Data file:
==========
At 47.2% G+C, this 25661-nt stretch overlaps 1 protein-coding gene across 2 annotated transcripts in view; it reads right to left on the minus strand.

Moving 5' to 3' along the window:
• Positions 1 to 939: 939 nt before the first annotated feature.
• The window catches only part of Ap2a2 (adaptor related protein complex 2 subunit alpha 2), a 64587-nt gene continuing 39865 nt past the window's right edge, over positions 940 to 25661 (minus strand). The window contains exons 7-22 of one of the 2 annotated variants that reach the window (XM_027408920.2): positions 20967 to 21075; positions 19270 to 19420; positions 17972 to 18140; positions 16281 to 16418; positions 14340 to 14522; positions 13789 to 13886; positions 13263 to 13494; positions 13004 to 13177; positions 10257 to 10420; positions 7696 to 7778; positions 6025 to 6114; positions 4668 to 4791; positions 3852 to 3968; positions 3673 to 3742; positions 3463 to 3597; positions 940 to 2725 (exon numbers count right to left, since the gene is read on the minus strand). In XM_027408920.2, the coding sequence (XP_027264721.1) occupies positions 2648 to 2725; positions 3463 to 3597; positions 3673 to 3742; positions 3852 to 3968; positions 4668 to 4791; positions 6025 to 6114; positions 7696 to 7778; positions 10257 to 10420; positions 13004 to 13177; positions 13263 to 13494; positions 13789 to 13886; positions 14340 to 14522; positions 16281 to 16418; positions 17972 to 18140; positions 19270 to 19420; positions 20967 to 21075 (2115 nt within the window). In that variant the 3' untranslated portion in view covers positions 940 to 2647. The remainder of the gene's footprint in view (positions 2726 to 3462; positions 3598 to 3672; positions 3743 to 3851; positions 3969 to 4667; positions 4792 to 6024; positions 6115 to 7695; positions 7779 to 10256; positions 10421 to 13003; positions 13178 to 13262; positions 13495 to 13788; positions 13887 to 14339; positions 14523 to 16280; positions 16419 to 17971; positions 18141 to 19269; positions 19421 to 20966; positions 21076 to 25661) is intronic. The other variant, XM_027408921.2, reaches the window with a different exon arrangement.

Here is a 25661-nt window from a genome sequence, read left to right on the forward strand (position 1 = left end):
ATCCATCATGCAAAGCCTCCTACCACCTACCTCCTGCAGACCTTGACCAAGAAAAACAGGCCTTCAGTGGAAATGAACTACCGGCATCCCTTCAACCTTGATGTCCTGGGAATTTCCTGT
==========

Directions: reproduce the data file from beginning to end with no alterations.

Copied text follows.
At 47.2% G+C, this 25661-nt stretch overlaps 1 protein-coding gene across 2 annotated transcripts in view; it reads right to left on the minus strand.

Moving 5' to 3' along the window:
• Positions 1 to 939: 939 nt before the first annotated feature.
• The window catches only part of Ap2a2 (adaptor related protein complex 2 subunit alpha 2), a 64587-nt gene continuing 39865 nt past the window's right edge, over positions 940 to 25661 (minus strand). The window contains exons 7-22 of one of the 2 annotated variants that reach the window (XM_027408920.2): positions 20967 to 21075; positions 19270 to 19420; positions 17972 to 18140; positions 16281 to 16418; positions 14340 to 14522; positions 13789 to 13886; positions 13263 to 13494; positions 13004 to 13177; positions 10257 to 10420; positions 7696 to 7778; positions 6025 to 6114; positions 4668 to 4791; positions 3852 to 3968; positions 3673 to 3742; positions 3463 to 3597; positions 940 to 2725 (exon numbers count right to left, since the gene is read on the minus strand). In XM_027408920.2, the coding sequence (XP_027264721.1) occupies positions 2648 to 2725; positions 3463 to 3597; positions 3673 to 3742; positions 3852 to 3968; positions 4668 to 4791; positions 6025 to 6114; positions 7696 to 7778; positions 10257 to 10420; positions 13004 to 13177; positions 13263 to 13494; positions 13789 to 13886; positions 14340 to 14522; positions 16281 to 16418; positions 17972 to 18140; positions 19270 to 19420; positions 20967 to 21075 (2115 nt within the window). In that variant the 3' untranslated portion in view covers positions 940 to 2647. The remainder of the gene's footprint in view (positions 2726 to 3462; positions 3598 to 3672; positions 3743 to 3851; positions 3969 to 4667; positions 4792 to 6024; positions 6115 to 7695; positions 7779 to 10256; positions 10421 to 13003; positions 13178 to 13262; positions 13495 to 13788; positions 13887 to 14339; positions 14523 to 16280; positions 16419 to 17971; positions 18141 to 19269; positions 19421 to 20966; positions 21076 to 25661) is intronic. The other variant, XM_027408921.2, reaches the window with a different exon arrangement.

Here is a 25661-nt window from a genome sequence, read left to right on the forward strand (position 1 = left end):
ATCCATCATGCAAAGCCTCCTACCACCTACCTCCTGCAGACCTTGACCAAGAAAAACAGGCCTTCAGTGGAAATGAACTACCGGCATCCCTTCAACCTTGATGTCCTGGGAATTTCCTGT